“Hi I am a medical graduate and … have done my MBA and have been working with a food and beverages company for almost a year now as a finance manager. I have always realized that I want work which is meaningful and more than money which gives me the satisfaction of having helped someone improve their life. Also to be completely honest which affords me the opportunity to travel to exotic locations.
How can I go about applying for a job with the UN,WHO or doctors without borders. My qualifications are mismatching with low levels of work experience, I have been educated in elite colleges, both medical and MBA in India but want to start in the humanitarian field, Kindly suggest how can I go about it.“
That said, there might be some value in laying out the process I use with career counseling clients.
1. We’re going to want to nail down some specific short to medium term career goals here – ‘a job with the UN, WHO or doctors without borders’ is not specific enough. I would want this person to do some research on specific examples of jobs that they would like to get in the next 12-18 months, with specific organizations, and save the postings and job descriptions. We’re going to use them to analyze the resume and cover letter.
2. Once we’ve got 5-10 of these target job postings (hopefully they are somewhat similar – if they are not then we’re going to have to repeat this process for each ‘type’) we’re going to go through them an pull out the main things that the posting is asking for in terms of experience, skills, qualifications etc. We’ll end up with a list of 5-20 requirements.
3. We’re going to compare the resume and cover letter with this list. Objectively, does the applicant have what the agency is asking for? If so, then we can jump to the point of polishing the resume and cover letter, and beginning a networking plan. If not, then we’re going to need to look for ways to get those things, be it education, internships, Peace Corps or the like, or stepping-stone jobs.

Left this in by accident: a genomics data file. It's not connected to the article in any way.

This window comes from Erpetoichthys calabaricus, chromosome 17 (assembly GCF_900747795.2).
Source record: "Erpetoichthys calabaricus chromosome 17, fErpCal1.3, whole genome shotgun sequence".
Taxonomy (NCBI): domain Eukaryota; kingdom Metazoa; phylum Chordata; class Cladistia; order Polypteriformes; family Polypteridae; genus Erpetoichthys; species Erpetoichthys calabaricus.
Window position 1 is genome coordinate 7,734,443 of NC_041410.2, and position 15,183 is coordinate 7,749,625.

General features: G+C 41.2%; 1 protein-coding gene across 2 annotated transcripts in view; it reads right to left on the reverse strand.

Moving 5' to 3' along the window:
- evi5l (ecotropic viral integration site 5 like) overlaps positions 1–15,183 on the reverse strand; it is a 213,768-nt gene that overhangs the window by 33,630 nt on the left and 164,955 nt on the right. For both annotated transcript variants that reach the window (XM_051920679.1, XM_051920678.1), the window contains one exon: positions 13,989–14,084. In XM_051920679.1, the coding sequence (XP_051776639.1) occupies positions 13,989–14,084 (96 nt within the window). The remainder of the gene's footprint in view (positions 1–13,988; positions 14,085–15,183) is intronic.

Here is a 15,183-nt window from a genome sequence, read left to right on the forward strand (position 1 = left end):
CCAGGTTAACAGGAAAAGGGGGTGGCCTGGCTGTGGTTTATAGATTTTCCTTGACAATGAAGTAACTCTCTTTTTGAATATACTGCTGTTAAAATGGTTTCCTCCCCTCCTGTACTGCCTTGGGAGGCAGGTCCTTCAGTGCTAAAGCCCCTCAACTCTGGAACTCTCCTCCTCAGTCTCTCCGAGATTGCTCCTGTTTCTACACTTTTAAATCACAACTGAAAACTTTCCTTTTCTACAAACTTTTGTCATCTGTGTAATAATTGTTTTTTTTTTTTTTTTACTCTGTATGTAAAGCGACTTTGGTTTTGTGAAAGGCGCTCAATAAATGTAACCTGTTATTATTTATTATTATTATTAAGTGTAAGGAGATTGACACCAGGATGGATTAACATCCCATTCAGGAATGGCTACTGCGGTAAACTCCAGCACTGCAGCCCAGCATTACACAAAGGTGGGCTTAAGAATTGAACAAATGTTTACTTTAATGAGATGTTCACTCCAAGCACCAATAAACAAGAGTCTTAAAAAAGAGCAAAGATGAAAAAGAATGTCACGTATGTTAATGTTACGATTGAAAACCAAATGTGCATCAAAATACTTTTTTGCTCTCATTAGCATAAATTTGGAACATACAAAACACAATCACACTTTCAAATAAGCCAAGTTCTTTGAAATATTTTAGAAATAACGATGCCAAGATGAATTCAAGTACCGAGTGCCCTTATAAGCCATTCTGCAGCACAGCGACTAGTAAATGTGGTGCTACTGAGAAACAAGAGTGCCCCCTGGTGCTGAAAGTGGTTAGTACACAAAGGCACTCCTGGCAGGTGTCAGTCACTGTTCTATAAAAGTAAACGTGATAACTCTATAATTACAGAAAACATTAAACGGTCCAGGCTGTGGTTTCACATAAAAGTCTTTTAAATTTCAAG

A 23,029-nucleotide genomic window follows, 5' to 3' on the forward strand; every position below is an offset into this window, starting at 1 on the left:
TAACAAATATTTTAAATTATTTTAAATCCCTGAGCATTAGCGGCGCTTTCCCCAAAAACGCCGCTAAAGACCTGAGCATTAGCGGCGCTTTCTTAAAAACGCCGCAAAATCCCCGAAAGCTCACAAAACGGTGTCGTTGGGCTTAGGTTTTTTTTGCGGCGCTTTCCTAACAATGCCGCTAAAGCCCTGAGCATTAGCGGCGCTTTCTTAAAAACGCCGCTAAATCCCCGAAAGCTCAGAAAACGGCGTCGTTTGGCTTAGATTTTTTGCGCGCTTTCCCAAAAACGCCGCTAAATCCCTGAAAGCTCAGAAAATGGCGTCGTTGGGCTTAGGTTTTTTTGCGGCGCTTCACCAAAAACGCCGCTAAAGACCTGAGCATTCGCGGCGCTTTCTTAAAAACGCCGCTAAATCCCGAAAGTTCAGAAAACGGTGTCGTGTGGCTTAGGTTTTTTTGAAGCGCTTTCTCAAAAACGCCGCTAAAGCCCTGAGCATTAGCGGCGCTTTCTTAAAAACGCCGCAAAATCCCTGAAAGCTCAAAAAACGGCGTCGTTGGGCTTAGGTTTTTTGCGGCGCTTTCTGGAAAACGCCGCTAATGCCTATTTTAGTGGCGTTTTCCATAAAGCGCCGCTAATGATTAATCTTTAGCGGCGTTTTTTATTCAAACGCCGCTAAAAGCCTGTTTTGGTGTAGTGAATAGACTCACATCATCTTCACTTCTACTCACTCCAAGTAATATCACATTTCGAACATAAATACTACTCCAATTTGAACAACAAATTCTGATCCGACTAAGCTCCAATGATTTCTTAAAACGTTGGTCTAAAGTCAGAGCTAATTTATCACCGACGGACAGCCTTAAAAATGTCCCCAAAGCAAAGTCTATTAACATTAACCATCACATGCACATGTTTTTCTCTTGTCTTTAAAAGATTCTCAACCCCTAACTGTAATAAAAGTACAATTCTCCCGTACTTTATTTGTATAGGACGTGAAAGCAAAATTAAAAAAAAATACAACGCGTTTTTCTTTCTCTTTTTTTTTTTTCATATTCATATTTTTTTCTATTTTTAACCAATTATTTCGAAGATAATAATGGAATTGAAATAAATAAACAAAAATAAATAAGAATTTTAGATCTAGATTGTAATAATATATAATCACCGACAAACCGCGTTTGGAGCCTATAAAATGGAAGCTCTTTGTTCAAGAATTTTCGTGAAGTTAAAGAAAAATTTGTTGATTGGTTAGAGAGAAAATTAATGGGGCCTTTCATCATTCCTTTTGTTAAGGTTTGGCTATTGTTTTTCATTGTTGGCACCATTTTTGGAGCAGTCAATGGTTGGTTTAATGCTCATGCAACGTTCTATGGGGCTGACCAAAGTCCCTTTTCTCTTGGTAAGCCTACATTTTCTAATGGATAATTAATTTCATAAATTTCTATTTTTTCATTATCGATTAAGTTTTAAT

4. Assuming we have a close enough match between the applicant and the skills required, then we can work on making sure that the resume and cv communicate that match effectively.
5. Finally, we’re going to want to identify a group of people who either have the types of jobs that the candidate is looking for, or hire for them. The candidate is going to make it their business to get to know these people through professional networking.
So, in brief – there’s the answer to the question “Kindly suggest how can I go about it.” It’s a process, and its different for everyone.
I’m happy to work with people to craft an individual plan, but I do have to charge for that service. In the meantime, if you want to know whether it’s a good idea to take your pet with you, or what kinds of tropical diseases you might reasonably expect to contract, please do send your questions my way!
I have been thinking of this kind of job but I have a dog I’m very fond of and would hate to get rid of are there ways to take a pet with you? – James
Hi James – thanks for your question!
First off – I don’t have any definitive numbers on the number of expatriate aid workers with pets, but there are certainly some. Some adopt (usually) cats or dogs on assignment, others bring the animals with them from home. It’s certainly possible to take your dog with you, but let me give you my rather personal take on this.